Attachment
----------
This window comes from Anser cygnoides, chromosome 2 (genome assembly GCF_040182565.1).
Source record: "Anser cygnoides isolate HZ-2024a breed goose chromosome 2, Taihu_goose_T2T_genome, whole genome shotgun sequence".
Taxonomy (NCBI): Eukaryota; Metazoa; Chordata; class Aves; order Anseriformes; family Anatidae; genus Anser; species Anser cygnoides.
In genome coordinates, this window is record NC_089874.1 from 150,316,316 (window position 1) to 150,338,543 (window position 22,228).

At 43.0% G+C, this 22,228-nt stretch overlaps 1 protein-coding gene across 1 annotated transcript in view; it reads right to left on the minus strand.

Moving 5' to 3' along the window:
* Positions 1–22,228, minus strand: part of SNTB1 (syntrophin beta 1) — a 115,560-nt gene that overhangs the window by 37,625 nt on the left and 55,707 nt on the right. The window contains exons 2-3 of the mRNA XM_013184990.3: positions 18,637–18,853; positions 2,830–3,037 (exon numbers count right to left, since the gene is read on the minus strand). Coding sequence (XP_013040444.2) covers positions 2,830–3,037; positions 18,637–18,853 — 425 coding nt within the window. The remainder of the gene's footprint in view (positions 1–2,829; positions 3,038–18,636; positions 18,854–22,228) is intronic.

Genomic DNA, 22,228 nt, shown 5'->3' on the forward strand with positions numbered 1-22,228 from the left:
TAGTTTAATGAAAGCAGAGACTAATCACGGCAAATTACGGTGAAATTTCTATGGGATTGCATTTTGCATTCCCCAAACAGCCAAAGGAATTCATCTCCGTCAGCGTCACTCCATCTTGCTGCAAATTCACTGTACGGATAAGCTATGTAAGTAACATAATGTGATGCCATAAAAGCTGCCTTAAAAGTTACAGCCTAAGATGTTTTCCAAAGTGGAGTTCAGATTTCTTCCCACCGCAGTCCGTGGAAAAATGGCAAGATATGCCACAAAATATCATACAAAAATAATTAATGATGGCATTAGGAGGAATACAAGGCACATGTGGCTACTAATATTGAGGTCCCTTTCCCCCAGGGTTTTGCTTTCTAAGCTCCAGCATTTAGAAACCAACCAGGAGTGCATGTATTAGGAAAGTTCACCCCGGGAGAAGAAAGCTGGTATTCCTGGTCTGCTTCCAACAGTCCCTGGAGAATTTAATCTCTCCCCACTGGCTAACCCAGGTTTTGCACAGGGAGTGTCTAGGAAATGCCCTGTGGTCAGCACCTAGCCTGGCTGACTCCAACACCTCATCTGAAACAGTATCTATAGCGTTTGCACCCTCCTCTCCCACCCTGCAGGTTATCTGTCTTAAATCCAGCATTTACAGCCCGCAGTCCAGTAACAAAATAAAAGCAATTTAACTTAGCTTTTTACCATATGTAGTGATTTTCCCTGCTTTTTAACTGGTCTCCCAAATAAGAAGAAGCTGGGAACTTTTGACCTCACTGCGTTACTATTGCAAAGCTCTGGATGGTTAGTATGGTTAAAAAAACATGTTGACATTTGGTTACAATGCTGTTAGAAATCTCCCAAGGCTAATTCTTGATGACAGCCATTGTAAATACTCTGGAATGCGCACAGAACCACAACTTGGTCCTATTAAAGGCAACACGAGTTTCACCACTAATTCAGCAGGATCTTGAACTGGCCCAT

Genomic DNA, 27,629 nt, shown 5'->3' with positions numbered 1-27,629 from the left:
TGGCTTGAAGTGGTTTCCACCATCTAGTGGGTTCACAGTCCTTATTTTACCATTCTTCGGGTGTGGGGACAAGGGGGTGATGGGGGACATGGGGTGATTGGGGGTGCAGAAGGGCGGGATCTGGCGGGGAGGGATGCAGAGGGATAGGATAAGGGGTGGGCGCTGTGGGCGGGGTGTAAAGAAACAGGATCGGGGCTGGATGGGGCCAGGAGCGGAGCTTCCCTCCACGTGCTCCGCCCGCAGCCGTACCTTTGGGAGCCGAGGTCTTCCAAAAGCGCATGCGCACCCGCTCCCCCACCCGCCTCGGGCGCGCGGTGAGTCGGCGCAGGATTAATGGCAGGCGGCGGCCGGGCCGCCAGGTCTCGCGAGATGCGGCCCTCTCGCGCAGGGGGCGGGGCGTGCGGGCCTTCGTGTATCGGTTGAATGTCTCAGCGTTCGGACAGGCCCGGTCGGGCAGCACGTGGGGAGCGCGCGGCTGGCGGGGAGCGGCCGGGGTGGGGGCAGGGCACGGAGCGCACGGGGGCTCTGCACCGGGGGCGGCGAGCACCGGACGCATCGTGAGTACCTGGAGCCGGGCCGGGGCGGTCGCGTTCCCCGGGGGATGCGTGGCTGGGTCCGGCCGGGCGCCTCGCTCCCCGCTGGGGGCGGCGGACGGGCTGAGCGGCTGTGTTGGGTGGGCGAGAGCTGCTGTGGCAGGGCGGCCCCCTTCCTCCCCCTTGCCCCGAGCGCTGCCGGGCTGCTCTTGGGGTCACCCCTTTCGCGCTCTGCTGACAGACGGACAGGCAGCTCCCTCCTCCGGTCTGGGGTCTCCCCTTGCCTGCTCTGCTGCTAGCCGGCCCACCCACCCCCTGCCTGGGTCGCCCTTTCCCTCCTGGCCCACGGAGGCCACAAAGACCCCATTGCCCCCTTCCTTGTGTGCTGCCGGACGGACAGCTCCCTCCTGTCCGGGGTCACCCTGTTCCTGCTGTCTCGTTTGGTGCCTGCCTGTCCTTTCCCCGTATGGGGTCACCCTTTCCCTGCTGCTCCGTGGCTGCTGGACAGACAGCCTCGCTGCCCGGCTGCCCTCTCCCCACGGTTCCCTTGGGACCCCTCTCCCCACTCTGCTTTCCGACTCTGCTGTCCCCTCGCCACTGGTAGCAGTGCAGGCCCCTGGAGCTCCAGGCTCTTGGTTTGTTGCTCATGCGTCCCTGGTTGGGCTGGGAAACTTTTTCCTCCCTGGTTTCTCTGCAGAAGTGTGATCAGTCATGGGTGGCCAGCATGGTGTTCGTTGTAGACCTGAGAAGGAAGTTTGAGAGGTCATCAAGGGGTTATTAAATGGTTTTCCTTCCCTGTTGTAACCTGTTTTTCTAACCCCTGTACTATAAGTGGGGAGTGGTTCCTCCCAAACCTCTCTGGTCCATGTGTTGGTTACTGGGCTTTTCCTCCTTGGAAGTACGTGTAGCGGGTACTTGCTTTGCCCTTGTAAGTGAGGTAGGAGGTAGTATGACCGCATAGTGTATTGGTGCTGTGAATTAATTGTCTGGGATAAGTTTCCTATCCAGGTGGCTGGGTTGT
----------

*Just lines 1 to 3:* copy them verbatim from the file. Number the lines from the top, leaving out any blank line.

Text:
This window comes from Anser cygnoides, chromosome 2 (genome assembly GCF_040182565.1).
Source record: "Anser cygnoides isolate HZ-2024a breed goose chromosome 2, Taihu_goose_T2T_genome, whole genome shotgun sequence".
Taxonomy (NCBI): Eukaryota; Metazoa; Chordata; class Aves; order Anseriformes; family Anatidae; genus Anser; species Anser cygnoides.